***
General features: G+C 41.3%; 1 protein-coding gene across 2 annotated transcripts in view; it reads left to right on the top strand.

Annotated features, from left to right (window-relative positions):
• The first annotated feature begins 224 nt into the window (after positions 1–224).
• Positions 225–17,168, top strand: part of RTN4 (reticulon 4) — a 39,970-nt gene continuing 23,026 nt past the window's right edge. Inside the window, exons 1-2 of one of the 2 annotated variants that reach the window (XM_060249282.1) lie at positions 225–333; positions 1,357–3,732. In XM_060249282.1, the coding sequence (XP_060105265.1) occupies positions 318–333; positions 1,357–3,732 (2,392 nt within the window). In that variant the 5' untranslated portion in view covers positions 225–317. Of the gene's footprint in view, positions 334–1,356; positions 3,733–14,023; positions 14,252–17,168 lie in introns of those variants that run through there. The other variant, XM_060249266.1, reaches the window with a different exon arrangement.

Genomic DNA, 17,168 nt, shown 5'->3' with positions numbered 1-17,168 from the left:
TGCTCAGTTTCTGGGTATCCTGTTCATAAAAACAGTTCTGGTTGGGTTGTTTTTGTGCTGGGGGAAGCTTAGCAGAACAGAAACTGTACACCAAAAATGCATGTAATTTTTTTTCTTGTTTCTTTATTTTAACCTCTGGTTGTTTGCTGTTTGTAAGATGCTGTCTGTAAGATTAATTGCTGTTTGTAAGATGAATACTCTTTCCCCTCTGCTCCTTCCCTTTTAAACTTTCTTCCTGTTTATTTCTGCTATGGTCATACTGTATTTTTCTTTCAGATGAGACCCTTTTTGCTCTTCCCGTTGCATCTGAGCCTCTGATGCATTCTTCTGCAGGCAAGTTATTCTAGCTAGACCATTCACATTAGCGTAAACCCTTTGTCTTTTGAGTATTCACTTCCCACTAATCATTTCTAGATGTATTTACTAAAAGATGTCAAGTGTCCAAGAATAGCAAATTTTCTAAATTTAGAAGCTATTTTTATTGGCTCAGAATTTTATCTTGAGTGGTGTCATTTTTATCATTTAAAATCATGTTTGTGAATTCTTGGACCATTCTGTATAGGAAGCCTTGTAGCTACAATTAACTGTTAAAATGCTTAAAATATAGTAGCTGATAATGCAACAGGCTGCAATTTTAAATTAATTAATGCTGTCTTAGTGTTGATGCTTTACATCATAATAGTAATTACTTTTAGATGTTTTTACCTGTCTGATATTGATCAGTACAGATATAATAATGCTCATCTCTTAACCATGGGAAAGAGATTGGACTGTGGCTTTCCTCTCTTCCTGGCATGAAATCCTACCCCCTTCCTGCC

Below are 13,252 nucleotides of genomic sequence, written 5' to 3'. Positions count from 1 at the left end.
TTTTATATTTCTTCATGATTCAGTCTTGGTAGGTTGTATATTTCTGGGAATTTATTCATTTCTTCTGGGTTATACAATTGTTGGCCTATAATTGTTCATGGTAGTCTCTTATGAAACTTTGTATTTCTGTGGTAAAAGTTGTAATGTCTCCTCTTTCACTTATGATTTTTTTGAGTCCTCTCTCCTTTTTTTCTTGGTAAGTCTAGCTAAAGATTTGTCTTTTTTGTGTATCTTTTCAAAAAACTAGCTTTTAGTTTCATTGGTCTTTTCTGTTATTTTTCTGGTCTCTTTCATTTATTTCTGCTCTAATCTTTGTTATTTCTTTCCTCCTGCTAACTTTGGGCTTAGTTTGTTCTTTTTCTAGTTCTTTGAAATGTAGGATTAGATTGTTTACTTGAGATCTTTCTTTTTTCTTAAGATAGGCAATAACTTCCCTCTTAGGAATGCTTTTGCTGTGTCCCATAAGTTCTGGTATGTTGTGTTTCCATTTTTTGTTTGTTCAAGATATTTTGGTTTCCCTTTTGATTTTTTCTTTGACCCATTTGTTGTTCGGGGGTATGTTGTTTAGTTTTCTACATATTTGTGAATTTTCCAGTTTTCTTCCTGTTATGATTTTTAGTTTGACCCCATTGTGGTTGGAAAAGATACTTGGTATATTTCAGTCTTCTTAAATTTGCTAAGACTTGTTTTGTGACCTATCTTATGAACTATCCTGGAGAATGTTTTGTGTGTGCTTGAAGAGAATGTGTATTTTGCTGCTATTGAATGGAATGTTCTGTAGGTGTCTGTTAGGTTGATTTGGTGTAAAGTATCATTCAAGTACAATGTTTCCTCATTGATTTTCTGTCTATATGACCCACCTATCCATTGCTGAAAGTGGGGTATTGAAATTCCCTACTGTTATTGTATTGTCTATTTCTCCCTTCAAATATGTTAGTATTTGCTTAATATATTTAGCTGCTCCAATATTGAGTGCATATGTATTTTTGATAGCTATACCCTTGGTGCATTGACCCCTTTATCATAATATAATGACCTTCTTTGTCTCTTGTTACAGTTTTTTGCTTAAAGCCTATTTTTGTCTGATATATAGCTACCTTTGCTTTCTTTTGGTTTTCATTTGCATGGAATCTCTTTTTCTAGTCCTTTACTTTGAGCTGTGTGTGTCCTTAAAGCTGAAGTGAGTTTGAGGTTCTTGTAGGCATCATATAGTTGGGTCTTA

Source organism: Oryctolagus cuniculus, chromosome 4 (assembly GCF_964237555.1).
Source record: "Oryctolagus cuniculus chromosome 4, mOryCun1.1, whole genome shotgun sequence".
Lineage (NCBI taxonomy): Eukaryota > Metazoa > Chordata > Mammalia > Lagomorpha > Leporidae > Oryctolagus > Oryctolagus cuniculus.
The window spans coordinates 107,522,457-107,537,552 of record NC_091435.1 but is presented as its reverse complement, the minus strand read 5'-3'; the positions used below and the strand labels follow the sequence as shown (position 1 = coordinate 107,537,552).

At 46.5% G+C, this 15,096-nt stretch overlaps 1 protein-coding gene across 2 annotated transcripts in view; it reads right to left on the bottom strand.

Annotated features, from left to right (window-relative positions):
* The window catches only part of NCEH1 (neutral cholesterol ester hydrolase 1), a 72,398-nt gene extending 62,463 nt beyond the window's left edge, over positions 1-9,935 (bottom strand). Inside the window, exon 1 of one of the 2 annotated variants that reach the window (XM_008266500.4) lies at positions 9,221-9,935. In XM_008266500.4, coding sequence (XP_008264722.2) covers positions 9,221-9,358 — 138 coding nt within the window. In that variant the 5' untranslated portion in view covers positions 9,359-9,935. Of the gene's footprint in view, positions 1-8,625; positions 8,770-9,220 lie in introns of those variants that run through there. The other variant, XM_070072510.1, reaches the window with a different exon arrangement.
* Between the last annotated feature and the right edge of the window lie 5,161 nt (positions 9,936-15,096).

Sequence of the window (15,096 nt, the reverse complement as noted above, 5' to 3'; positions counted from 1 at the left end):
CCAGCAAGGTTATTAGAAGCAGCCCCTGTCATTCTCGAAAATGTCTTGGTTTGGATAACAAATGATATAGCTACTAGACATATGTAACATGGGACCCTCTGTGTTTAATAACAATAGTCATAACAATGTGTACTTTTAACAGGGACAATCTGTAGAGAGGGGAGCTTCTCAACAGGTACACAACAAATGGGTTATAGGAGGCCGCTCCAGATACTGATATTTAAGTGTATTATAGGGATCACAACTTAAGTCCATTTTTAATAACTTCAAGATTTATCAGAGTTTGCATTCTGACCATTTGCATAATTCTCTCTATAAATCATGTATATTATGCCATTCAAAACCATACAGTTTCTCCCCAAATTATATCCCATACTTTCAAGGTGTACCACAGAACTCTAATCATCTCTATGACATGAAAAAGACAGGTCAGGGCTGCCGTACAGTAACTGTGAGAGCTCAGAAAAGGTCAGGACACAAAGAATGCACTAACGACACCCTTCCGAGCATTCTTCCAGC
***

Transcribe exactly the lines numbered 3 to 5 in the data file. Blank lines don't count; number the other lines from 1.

• The first annotated feature begins 224 nt into the window (after positions 1–224).
• Positions 225–17,168, top strand: part of RTN4 (reticulon 4) — a 39,970-nt gene continuing 23,026 nt past the window's right edge. Inside the window, exons 1-2 of one of the 2 annotated variants that reach the window (XM_060249282.1) lie at positions 225–333; positions 1,357–3,732. In XM_060249282.1, the coding sequence (XP_060105265.1) occupies positions 318–333; positions 1,357–3,732 (2,392 nt within the window). In that variant the 5' untranslated portion in view covers positions 225–317. Of the gene's footprint in view, positions 334–1,356; positions 3,733–14,023; positions 14,252–17,168 lie in introns of those variants that run through there. The other variant, XM_060249266.1, reaches the window with a different exon arrangement.

Genomic DNA, 17,168 nt, shown 5'->3' with positions numbered 1-17,168 from the left: